After driving the 2011 Dodge Durango for just a couple of blocks, I found myself experiencing a severe case of déjà vu.

It didn’t remind me of the last Durango that I was in – the truck-based SUV that went out of production in 2009, a victim of Chrysler’s dip into bankruptcy. Rather, it brought me back to my most recent stint behind the wheel of a $60,000 Mercedes-Benz GL.

Strange? Not really. Like the latest Jeep Grand Cherokee, the Durango is a legacy of the old DaimlerChrysler days and shares a fair amount of that which is not seen with MB’s big people carriers. Granted, with a starting price of just $30,045, the Detroit-made Durango isn’t quite as sophisticated as its old kissin’ cousin from Alabama (yep, that’s where Mercedes builds 'em), but it still feels as solid as a bank vault filled with reinforced concrete.

A crossover at heart, the Durango does its best to impersonate a truck with a face as blunt as a bulldozer and a long, strong body with just a bit of sweetness in its curves as to not scare off potential buyers of the dainty sort. Unlike its direct competitors -- the Chevrolet Traverse and Ford Explorer – the Durango is rear-wheel-drive and the difference is tangible. The Dodge cruises around with a swagger befitting a high school quarterback. This also likely hurts fuel economy a bit – which is 23 mph highway, compared to 24 mph for the Traverse and 25 mpg for the Explorer – but what’s $120 or so annually at the pump between friends? (More gears in the five-speed automatic might help here, too.)

That’s for six-cylinder models, which feature a 290 horsepower, 3.6-liter version of Chrysler’s new Pentastar family of engines. Slightly overmatched by this heavyweight, the V6 is still capable of towing 6,200 pounds and does so with a throaty burble that further enhances the Durango’s bad-boy image.

Need more? The rear-wheel-drive chassis means that the Durango’s engine bay can be stuffed full of tasty HEMI V8. In this case it’s a 360 hp 5.7-liter that can tow up to 7, 400 pounds -- compared to the Explorer at 5,000 lbs and the Traverse at 5,200 lbs, neither of which offer an 8-cylinder engine option. For most buyers, this won’t matter much, as people don’t typically use this type of vehicle for heavy hauling. But for those who do, it’s a big deal. A load-leveling rear suspension is available if you’re really serious about it.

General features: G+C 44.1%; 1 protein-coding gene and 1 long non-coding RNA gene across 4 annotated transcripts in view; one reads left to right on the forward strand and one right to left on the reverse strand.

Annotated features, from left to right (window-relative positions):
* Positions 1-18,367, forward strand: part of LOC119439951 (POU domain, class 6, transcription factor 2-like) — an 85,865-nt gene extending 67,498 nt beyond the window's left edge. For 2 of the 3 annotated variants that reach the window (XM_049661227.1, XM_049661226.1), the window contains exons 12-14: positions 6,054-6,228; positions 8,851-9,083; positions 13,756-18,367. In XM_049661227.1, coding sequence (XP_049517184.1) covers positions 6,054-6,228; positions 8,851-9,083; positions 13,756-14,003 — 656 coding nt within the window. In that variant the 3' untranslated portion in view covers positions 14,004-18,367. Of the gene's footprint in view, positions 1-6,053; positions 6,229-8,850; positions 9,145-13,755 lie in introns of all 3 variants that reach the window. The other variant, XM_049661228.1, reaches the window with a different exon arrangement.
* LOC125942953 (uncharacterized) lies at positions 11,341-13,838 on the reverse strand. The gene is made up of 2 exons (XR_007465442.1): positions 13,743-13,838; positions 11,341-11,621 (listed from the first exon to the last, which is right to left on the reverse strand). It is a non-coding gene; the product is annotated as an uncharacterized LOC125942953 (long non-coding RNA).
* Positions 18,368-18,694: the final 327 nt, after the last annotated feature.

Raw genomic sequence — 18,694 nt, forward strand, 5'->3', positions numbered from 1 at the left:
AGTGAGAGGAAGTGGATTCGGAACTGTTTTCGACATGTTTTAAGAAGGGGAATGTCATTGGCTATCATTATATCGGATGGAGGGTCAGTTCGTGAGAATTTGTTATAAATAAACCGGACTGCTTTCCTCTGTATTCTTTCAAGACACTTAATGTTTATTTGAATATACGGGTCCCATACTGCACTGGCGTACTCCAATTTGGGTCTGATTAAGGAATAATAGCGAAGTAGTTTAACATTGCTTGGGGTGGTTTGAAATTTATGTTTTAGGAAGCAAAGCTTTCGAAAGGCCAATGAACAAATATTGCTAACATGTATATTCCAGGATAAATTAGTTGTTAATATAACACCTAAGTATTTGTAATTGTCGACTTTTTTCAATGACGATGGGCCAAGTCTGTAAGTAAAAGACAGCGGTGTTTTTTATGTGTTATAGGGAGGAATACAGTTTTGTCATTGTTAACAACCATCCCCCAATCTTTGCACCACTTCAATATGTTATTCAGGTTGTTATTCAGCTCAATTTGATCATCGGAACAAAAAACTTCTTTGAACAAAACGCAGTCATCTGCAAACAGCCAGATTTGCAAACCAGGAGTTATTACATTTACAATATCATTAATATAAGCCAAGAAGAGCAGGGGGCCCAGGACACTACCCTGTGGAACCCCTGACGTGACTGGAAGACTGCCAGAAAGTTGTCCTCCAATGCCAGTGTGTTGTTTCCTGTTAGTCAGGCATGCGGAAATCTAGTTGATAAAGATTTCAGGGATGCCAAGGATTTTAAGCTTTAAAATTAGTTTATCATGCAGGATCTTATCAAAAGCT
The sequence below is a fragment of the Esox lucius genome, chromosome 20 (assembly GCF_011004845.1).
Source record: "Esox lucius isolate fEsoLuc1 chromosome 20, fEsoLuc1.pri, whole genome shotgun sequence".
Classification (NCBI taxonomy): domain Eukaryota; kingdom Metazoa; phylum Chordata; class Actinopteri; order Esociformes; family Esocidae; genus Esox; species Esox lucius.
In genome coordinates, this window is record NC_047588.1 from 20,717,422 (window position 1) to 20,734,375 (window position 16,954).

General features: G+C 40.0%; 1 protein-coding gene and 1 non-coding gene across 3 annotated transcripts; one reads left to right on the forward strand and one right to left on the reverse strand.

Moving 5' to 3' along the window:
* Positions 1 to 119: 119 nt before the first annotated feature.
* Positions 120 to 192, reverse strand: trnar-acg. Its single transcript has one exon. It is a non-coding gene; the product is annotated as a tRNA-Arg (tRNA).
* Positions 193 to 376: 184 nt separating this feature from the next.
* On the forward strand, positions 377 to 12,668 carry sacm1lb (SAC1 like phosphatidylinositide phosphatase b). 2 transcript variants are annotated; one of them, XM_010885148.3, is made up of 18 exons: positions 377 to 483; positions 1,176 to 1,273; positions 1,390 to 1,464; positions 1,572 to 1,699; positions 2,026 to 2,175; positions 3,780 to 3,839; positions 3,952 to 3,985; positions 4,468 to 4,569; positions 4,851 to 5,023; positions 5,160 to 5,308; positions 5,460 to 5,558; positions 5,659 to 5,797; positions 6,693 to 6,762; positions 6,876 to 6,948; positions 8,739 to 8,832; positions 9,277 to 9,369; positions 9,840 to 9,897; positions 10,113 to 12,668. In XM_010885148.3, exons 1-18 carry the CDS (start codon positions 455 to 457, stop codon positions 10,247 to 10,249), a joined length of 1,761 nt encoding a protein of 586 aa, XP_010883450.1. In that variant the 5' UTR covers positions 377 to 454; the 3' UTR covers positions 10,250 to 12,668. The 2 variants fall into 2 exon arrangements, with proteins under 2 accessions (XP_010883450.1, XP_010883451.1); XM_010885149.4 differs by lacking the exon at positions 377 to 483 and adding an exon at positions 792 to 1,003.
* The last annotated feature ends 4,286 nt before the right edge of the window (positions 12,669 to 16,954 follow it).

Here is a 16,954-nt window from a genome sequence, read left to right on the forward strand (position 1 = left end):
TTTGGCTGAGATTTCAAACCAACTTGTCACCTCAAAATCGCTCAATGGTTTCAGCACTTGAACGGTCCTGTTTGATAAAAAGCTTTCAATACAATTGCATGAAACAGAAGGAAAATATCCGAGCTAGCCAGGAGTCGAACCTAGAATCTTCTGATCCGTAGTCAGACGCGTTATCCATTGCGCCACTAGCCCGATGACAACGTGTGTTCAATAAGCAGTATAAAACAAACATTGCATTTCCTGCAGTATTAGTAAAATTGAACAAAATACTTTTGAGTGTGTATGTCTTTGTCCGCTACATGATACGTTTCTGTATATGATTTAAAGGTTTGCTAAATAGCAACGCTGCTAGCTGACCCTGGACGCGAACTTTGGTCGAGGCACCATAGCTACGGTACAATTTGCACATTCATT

Six different trim levels of Durango currently exist and include a variety of five- and seven-passenger models, all of which can be had with all-wheel drive. I spent a week in a nicely equipped V6 all-wheel drive CrewLux with three rows of seats. Standard equipment includes rear-zone climate controls, a 506-watt stereo with Sirius satellite radio, keyless entry and a power liftgate. Ticks on the options lists added adaptive cruise control, a blind spot warning system, rear seat heaters and Dodge’s familiar in-dash Garmin navigation system that’s starting to look a little dated and is nearly impossible to see when the sun is out, even in indirect light. It would seem that there is a vampire on the engineering staff who likes to play tricks on us mortals. (Ethan Hawke’s bloodlusting character in the movie “Daybreakers” did drive a Chrysler 300, you know.)

After years of serious neglect, all of the Chrysler brands have been intent on improving the quality of their car’s interiors and the Durango is no exception. While there’s nothing particularly special about it, all of the materials used are top notch, the seats are outstanding and it’s as quiet as a bank vault full of reinforced concrete should be.

Tip: Black suits the dashboard better than brown.

It’s very roomy up front, but the second row is somehow unimpressive for such a large vehicle, even if it’s no smaller than most others. Sliding seats would help. They do recline, of course, and fold flat along with the third to expand cargo room, but I couldn’t do it with the driver’s seat positioned to fit my 6-foot-1-inch frame. A small shuffle forward was necessary to get them to clear the back of it.

Aside from a flashlight tucked into the cargo area, the Durango is a little short on doodads and gizmos, too, at least by the standards of Dodge minivans and Ram pickup trucks. No worries, that just means that there are fewer things to distract you from the pleasure of driving it.

The steering is weighty, like a firm handshake. Perhaps too much so for parking lot duty, but perfect on the road, enhancing that luxury feel I referenced earlier. The all-wheel-drive system makes no claims to off-road fame. It’s there for inclement weather and the occasional gravel road -- Moab, Utah, is not on its agenda. But combined with a near 50/50 weight distribution and an independent rear suspension, it imbues the Durango with the kind of balanced, sure-footed handling that the old one could only dream of as it wallowed its way from one jughandle to another.

I spent a fair amount of time in the Durango. Much of it hunkered down for the long haul, one hand on top of the wheel the brim of my imaginary cowboy hat pulled down low over my eyes. If this is the new paradigm for the big American family car, then I need to find myself a few more mouths to feed.


2011 Dodge Durango CrewLux

Base Price: $35,530

As Tested: $41,320

Type: 7-passenger, all-wheel-drive crossover

Engine: 3.6L V6

Power: 290 hp, 260 lb-ft torque

Transmission: 5-speed automatic

MPG: 16 city/22 hwy